Thus Michael Sandel, Robert Bellah, and other civic republicans have emphasized the impact of associations on the civic virtues.18 Influenced by civic republicanism, Robert Putnam’s important Making Democracy Work argued that in Italy successful democratic governance and associational life are interdependent. Putnam’s work has spurred a wave of debates and focused an increasing amount of empirical work on the nature and effects of associational life in amassing “social capital”—the dispositions of reciprocity and trust that enable collective actions.19 Nancy Rosenblum’s Membership and Morals—the first careful theoretical account of associational life—details the multiple ways in which the diverse landscape of association contributes to pluralistic democracy through multiple effects upon character.20 The work on political culture within the American pluralist tradition represented most prominently by Gabriel Almond and Sidney Verba, The Civic Culture, has not only regained its stature, but has combined with a normative emphasis upon democratic participation in an impressive survey by Verba, Schlozman, and Brady, Voice and Equality: Civic Voluntarism in American Politics.21 Liberals have rediscovered associational life as well. John Rawls’s hopes for the moral effects of association expressed in A Theory of Justice have gained rare mention until recently.22 In addition, there has been renewed attention within the field of constitutional law to the fact that the U.S. Constitution does not explicitly protect freedom of association—a fact that sits uneasily with the liberal view that freedom of association is an intrinsic value.23 In a different vein, critical theorists who favor radical democracy, such as Jurgen Habermas, Jean Cohen and Andrew Arato, Claus Offe, Ulrich ¨ Preuss, and Ulrich Beck, have emphasized the ways in which liberal rights—traditionally understood as protections from the state—may also be understood as constituting a society within which associations can deCHAPTER ONE velop distinctive means of collective judgment and action. Associations can provide the social infrastructure of robust democracy by enabling direct self-governance, providing venues for participating in public conversations and opinions, and securing influence over states and markets.24 Finally, there is an emerging school of “associative democrats”—most prominently Paul Hirst, Joshua Cohen, and Joel Rogers—who see associations as means of unburdening the state and revitalizing smaller-scale, functionally delineated arenas of democratic decision making.25 In most cases, growing interest in associations tracks the rediscovery of the political weight of civil society—a sectoral rubric I shall explain but do not use here for reasons elaborated in chapter 3.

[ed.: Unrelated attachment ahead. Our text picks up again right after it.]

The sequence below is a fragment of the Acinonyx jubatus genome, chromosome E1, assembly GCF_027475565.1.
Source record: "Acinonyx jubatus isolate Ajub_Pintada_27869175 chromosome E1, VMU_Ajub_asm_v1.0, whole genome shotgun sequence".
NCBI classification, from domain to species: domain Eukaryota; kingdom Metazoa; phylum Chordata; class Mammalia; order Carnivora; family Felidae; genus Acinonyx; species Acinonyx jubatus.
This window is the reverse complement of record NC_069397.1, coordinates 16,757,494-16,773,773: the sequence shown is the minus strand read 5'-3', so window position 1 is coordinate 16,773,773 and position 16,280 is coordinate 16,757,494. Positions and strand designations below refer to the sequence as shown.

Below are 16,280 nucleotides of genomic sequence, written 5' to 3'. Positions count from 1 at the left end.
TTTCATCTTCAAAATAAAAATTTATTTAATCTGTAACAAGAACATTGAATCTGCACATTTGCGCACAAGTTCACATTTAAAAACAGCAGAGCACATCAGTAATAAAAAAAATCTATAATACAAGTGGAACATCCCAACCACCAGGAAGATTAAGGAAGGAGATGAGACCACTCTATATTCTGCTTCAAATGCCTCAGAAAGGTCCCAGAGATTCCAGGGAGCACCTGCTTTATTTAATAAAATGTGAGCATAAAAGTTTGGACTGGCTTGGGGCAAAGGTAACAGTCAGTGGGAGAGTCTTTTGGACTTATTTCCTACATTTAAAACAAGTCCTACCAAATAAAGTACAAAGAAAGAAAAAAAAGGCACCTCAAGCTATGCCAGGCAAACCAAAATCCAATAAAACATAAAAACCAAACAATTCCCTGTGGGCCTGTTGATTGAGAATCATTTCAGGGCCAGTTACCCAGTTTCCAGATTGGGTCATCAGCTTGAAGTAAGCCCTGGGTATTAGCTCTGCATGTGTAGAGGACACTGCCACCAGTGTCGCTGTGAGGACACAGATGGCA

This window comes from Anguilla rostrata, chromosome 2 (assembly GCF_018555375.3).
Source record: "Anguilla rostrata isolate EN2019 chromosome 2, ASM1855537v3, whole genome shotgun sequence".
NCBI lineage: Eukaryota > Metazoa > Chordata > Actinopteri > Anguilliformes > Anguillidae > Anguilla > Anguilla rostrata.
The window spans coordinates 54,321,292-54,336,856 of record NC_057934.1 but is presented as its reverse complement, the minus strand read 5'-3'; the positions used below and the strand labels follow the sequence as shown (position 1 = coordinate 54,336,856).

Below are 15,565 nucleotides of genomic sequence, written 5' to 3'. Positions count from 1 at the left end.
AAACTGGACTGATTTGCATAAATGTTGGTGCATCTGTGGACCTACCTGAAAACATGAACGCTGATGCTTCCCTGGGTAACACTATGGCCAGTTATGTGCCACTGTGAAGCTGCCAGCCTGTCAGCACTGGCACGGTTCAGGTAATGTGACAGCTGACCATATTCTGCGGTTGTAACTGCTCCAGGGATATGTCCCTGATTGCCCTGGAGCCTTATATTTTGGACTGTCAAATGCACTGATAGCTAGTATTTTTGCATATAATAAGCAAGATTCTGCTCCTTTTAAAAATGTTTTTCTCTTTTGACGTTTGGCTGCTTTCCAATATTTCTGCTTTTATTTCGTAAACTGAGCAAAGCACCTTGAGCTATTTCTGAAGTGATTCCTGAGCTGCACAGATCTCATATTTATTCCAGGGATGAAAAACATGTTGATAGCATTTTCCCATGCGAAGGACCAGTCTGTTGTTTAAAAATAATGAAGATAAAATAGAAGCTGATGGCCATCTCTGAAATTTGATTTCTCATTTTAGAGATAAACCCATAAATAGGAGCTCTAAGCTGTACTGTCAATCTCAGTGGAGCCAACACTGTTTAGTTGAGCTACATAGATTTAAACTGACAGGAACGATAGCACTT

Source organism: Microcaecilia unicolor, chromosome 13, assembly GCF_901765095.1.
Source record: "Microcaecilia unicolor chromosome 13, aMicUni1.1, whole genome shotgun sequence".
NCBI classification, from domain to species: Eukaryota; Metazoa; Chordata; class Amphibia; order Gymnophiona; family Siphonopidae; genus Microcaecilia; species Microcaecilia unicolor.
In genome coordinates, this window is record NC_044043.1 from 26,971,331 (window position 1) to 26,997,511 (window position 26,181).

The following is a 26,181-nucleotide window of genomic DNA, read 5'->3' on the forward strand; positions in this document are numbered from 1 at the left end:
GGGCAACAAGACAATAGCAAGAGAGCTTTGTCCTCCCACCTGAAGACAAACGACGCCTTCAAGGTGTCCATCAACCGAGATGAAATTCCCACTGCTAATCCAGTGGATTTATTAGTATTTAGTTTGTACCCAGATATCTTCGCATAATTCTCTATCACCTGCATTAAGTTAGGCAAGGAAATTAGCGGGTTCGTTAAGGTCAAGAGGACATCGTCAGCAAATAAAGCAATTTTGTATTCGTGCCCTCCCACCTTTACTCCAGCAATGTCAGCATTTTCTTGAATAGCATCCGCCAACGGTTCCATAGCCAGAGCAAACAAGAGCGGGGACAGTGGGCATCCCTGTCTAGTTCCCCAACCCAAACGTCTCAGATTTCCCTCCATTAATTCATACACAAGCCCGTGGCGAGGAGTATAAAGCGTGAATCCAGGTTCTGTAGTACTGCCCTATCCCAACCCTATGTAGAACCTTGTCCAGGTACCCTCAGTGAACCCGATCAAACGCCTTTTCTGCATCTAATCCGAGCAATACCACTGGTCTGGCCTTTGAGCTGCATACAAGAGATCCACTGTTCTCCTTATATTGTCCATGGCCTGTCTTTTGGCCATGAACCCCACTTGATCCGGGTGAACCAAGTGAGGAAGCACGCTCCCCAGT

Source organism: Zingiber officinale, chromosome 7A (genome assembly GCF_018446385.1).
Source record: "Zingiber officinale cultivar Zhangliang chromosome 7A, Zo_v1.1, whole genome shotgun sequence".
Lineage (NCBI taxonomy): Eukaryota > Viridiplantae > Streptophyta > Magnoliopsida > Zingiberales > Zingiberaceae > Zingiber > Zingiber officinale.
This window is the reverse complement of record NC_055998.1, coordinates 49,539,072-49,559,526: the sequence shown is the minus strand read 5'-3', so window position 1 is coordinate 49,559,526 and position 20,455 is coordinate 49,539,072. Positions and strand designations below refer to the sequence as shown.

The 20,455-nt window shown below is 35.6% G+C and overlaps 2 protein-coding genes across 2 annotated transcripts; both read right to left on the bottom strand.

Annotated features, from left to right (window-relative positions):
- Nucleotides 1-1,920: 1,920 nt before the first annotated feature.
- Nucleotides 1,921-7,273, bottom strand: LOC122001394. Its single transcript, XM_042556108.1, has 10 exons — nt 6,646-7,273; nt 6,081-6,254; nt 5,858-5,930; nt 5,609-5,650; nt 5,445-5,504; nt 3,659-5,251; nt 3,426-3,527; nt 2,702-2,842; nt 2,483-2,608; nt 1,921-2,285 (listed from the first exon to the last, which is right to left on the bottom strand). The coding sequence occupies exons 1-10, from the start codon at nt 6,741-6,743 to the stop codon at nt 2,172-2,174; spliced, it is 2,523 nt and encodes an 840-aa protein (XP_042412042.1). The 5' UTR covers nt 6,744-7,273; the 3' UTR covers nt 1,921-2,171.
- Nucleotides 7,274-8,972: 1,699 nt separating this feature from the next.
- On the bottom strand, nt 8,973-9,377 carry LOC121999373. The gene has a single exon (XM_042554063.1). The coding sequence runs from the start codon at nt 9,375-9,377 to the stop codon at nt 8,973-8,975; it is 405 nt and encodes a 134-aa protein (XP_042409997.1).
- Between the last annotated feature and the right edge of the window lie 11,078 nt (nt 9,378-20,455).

Moreover, the sheer complexity of the associational landscape provides ample opportunity for selective exemplifications of associative virtues.